I’m still at a loss as to what this shape means, though. Maybe I’ll go looking at the other ships in Dave’s growing fleet for a clue.
Space is the place for ground-breaking science like figuring out how to teleport rare pieces of your LEGO collection from one place to another. is here conducting the research in his latest diorama. It follows the everyday lives of Sven and his crew at Epsilon IV as a part of Andreas’ ongoing series of cinematic Classic Space builds. This time, the crew is trying out a new contraption to teleport a space-goat, but rest assured, none have been harmed in the process.
The teleportation device is made with a variety of tubes running along a simple frame. The tubes feed into a stack of different-sized radars and a that hovers ominously over the test subject. Alternating long wedge plates and surround a single space-goat, totally oblivious of what’s to come. The platform construction is super captivating to look at and the blue lighting at its center creates a gorgeous atmospheric glow throughout the build. I’m also loving the details scattered around the scene. An old mech makes an appearance in the background, which we assume is used for transporting the space-goat from pod to platform. If you look even closer, you might see that the pods each have a single plant piece for the space-goats to munch on as they wait for their turn. All this talk of space-goat teleportation has many of us wondering when these space-goats will start arriving into our LEGO rooms. We can’t guarantee any goats, but do keep an eye out!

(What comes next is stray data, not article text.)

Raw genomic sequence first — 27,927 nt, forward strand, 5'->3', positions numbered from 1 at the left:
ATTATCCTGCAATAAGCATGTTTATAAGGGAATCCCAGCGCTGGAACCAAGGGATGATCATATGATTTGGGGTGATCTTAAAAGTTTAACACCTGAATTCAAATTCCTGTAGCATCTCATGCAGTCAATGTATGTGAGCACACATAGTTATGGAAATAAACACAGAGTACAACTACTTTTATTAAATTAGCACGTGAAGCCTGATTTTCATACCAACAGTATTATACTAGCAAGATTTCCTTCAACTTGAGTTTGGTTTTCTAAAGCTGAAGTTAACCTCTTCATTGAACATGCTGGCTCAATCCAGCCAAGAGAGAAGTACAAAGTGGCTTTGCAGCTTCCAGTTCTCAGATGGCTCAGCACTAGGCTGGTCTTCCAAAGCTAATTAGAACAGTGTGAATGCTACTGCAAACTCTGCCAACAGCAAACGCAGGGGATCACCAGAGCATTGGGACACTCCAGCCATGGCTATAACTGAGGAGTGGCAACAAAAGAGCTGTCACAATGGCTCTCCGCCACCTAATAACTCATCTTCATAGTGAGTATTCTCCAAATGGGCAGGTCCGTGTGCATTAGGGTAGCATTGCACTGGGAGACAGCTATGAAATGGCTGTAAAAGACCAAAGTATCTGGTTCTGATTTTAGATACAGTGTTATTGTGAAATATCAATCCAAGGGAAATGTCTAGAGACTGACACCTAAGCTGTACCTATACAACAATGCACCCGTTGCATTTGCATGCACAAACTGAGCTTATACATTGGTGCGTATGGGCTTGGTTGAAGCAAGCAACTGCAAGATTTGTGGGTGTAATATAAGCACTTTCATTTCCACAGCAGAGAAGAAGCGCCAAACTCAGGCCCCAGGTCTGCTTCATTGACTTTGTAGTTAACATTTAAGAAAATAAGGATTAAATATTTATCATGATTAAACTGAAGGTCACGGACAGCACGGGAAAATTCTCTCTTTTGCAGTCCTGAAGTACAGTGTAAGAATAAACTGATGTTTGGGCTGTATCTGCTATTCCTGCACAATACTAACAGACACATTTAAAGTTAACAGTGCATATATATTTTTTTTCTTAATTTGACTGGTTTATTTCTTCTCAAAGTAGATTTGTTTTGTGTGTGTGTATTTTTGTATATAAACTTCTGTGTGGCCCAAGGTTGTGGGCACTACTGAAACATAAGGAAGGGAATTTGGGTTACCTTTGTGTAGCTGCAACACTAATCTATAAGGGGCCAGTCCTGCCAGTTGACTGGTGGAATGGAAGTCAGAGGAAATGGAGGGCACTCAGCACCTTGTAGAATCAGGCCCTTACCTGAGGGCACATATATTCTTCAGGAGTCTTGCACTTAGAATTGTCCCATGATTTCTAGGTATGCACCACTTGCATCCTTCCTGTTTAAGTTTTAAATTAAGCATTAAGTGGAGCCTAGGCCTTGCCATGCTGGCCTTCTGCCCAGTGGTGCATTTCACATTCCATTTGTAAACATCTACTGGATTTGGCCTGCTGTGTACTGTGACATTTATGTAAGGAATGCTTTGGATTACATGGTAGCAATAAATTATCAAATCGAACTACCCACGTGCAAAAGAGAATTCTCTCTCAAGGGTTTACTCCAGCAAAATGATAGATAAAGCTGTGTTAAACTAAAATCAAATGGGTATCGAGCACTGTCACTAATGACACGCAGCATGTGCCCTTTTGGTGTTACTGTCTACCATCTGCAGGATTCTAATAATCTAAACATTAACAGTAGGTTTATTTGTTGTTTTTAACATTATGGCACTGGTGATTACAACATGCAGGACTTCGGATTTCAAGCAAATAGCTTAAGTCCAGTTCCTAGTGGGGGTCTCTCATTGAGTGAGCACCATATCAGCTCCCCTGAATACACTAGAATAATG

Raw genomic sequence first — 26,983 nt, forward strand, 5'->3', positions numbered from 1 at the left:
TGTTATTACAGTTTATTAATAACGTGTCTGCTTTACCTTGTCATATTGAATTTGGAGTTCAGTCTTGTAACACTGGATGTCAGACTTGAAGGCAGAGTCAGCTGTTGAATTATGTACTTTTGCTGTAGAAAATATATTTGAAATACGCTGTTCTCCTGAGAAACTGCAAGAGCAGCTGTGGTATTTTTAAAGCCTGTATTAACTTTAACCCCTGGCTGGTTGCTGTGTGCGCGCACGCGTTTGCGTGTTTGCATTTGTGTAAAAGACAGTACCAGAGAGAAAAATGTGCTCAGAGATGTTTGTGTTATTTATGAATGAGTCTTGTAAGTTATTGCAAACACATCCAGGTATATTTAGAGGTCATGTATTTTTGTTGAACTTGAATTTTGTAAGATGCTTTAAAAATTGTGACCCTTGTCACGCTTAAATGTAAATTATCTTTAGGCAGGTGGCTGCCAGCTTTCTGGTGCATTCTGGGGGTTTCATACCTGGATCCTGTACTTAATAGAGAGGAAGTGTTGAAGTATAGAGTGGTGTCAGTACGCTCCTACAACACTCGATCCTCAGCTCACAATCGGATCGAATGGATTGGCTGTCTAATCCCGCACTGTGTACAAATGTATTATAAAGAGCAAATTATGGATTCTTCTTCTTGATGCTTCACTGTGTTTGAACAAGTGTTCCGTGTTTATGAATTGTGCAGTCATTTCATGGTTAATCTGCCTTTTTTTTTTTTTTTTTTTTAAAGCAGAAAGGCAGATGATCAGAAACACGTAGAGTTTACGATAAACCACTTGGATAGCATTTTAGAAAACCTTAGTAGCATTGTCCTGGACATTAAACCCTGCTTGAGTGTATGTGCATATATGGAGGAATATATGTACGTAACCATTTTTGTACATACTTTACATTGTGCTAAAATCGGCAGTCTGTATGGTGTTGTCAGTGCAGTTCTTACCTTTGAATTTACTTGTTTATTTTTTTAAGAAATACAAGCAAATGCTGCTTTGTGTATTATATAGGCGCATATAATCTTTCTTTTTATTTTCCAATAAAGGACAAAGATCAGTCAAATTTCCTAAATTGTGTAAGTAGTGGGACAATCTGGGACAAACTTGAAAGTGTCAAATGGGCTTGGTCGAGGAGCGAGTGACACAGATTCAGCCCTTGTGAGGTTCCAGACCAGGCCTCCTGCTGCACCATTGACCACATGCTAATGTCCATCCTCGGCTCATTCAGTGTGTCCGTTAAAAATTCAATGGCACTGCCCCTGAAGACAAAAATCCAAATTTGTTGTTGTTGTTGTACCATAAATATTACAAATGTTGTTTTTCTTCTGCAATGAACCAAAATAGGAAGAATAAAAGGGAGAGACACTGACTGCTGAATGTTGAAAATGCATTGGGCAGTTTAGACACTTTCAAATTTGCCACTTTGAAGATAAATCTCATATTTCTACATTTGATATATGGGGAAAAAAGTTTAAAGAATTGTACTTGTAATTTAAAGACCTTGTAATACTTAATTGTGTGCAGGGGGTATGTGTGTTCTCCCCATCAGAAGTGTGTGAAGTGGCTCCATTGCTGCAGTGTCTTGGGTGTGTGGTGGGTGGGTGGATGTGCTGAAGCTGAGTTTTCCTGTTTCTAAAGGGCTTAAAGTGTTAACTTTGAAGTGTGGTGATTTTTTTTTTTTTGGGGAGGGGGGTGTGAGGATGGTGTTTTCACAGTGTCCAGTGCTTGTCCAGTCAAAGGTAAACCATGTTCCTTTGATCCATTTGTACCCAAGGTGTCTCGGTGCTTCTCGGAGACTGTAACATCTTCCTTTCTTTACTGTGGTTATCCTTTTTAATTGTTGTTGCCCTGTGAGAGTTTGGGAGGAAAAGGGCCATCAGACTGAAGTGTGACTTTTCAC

In the meantime, check out some more Neo-Classic Space creations from our archives!
In 1979, LEGO launched their first ever space theme, with it the Galaxy Explorer flagship that inspired generations of fans. Amongst them, builders like to recreate these classic spaceships with new pieces and designs. , the co-author of , has presented us with his take on this iconic piece of LEGO history. While staying true to the original ship, Tim’s LL-928江苏快三走势图 flies with a perfect balance of smooth grey wings and a greebly hull. Through a , spacemen sit in a detailed cockpit complete with controls, cabinets, and cup of tea.
Though he is an experienced builder, Tim perfected his craft by implementing various advanced building techniques. He has angled the wings with slope bricks that transition perfectly between each section. In addition, the smooth wings have a curved edge that is reminiscent of modern aircraft wings. The curved nature of the wings carries over to the rear section which conveys a bit of the rounded 1960’s sci-fi design. Last but not least, Tim stepped out of his comfort zone by engineering a using functional Technic parts.